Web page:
Discover the many free lesson plans, tutorials, fun activities, and other educational material offered by the National Ocean Service for educators, for students, for parents — or for anyone who wants to learn about our ocean and coasts.
BRUCE MORAVCHIK: No matter where you live, you are having an effect on the ocean and the ocean is having an effect on you. Every state is an ocean state, and everything we do every day, it impacts our ocean and our world. Now, no one can do everything. But everyone can do something. And the first step to take is to become more ocean literate, and this is the place to do it: NOAA’s Ocean Service.
HOST: That was an excerpt from this episode from today’s guest, Bruce Moravchik. Bruce coordinates the National Ocean Service’s educational offerings and the NOAA Planet Stewards program. Bruce is here to talk about what National Ocean Service websites have to offer for free for educators, for students, for parents, and really for anyone who wants to learn about our ocean and coasts. Bruce, thanks for joining us by phone today. Can you tell us a little about what you do at NOAA?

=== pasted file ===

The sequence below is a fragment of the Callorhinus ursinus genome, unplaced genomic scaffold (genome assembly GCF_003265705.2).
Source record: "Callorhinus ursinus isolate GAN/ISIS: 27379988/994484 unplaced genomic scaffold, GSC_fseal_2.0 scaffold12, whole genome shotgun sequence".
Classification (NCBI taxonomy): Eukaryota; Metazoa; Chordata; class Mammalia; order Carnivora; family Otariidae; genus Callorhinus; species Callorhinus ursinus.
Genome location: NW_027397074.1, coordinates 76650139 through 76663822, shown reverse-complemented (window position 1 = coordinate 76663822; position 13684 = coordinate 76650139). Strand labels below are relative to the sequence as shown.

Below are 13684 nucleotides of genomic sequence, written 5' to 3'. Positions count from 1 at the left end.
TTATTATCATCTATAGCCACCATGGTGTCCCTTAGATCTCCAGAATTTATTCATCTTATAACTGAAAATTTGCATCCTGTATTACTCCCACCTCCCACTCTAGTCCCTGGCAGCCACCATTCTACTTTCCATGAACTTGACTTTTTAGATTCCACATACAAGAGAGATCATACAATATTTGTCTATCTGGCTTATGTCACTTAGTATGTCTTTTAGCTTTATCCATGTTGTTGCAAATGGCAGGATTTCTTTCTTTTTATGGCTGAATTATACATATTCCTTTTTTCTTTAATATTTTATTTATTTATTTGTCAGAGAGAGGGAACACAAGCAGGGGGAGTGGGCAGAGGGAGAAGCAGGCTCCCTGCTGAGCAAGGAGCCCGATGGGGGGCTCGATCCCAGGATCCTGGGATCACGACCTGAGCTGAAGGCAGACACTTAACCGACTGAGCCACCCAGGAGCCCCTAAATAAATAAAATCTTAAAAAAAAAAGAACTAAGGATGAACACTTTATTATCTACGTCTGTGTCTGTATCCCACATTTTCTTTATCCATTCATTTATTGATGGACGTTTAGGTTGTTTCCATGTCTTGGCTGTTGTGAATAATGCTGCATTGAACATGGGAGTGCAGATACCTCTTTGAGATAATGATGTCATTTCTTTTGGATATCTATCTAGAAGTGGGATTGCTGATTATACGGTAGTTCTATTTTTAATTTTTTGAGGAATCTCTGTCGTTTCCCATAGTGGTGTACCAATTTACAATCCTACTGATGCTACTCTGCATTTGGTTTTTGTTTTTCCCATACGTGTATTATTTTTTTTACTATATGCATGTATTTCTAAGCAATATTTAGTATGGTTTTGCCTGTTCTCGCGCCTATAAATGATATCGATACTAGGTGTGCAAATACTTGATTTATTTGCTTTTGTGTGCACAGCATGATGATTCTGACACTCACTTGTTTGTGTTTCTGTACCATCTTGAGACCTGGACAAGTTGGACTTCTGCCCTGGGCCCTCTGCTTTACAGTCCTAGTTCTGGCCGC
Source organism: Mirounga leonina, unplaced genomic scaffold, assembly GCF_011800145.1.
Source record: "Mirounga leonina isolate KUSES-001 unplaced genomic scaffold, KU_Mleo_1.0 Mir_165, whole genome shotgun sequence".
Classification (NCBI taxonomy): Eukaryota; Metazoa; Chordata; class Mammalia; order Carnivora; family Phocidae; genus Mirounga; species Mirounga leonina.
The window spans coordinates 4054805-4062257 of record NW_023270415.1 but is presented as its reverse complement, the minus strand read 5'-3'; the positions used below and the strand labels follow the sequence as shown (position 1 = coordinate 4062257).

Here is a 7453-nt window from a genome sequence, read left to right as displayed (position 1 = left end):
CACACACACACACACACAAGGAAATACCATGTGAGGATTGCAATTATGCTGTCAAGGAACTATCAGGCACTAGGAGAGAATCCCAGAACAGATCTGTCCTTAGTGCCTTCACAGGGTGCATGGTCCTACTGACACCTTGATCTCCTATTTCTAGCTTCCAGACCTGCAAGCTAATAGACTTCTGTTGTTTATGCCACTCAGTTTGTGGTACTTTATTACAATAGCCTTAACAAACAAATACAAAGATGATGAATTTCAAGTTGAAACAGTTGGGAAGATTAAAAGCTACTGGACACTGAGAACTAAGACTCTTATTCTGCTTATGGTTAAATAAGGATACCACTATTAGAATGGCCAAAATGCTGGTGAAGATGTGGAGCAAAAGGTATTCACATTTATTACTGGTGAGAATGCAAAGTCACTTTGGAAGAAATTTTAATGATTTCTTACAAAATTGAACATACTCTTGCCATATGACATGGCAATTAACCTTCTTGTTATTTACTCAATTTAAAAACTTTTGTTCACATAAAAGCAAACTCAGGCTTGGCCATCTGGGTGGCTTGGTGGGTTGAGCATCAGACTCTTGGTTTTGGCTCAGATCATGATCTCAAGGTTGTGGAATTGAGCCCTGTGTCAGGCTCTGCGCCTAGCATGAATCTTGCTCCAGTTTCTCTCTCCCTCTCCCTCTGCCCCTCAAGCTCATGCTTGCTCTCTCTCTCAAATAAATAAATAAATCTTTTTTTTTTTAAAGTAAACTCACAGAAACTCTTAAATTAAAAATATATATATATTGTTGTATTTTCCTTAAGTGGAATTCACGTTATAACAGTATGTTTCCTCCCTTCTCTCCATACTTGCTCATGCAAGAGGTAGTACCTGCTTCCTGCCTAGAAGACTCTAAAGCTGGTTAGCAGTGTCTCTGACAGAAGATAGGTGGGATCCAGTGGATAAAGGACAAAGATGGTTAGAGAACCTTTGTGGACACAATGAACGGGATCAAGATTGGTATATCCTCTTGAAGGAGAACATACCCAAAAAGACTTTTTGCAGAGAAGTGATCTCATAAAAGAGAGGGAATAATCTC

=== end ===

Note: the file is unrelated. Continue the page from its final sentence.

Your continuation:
BRUCE MORAVCHIK: I develop products and programs to help increase educator’s and students and just anyone’s environmental literacy while trying to have them better understand the kind of research, technology and activities that we do here in the ocean service. And I also really enjoy coordinating the NOAA Planet Stewards project, which is a program developed for educators to help provide them with resources to build scientifically literate students, as well as to create and carry out stewardship activities in their schools and in their communities.
HOST: Before we dive in to some of the specific kinds of educational materials available from the National Ocean Service, I’d like to pull back a bit. One thing I’ve noticed in my years working at NOAA is that there are still many people out there who don’t know what we do at this agency. What do you say to people to explain what NOAA is about, and how does NOAA’s education function fit into that.